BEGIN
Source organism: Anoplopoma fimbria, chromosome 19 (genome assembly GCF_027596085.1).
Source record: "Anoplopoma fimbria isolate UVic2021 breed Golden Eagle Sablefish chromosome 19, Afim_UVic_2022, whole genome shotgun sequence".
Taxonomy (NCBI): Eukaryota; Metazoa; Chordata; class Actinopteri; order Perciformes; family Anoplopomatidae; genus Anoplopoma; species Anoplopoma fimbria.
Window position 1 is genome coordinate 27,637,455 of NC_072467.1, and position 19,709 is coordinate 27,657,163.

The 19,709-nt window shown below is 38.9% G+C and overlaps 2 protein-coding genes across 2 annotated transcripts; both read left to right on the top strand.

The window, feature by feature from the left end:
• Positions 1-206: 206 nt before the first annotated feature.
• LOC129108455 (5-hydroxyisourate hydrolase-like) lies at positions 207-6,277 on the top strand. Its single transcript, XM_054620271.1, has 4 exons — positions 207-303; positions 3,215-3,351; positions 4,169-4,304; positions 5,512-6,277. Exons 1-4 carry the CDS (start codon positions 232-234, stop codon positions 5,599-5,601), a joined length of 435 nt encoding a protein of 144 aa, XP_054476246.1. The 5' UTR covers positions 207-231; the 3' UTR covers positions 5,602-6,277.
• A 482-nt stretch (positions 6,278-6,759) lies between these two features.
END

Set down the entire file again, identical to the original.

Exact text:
Source organism: Anoplopoma fimbria, chromosome 19 (genome assembly GCF_027596085.1).
Source record: "Anoplopoma fimbria isolate UVic2021 breed Golden Eagle Sablefish chromosome 19, Afim_UVic_2022, whole genome shotgun sequence".
Taxonomy (NCBI): Eukaryota; Metazoa; Chordata; class Actinopteri; order Perciformes; family Anoplopomatidae; genus Anoplopoma; species Anoplopoma fimbria.
Window position 1 is genome coordinate 27,637,455 of NC_072467.1, and position 19,709 is coordinate 27,657,163.

The 19,709-nt window shown below is 38.9% G+C and overlaps 2 protein-coding genes across 2 annotated transcripts; both read left to right on the top strand.

The window, feature by feature from the left end:
• Positions 1-206: 206 nt before the first annotated feature.
• LOC129108455 (5-hydroxyisourate hydrolase-like) lies at positions 207-6,277 on the top strand. Its single transcript, XM_054620271.1, has 4 exons — positions 207-303; positions 3,215-3,351; positions 4,169-4,304; positions 5,512-6,277. Exons 1-4 carry the CDS (start codon positions 232-234, stop codon positions 5,599-5,601), a joined length of 435 nt encoding a protein of 144 aa, XP_054476246.1. The 5' UTR covers positions 207-231; the 3' UTR covers positions 5,602-6,277.
• A 482-nt stretch (positions 6,278-6,759) lies between these two features.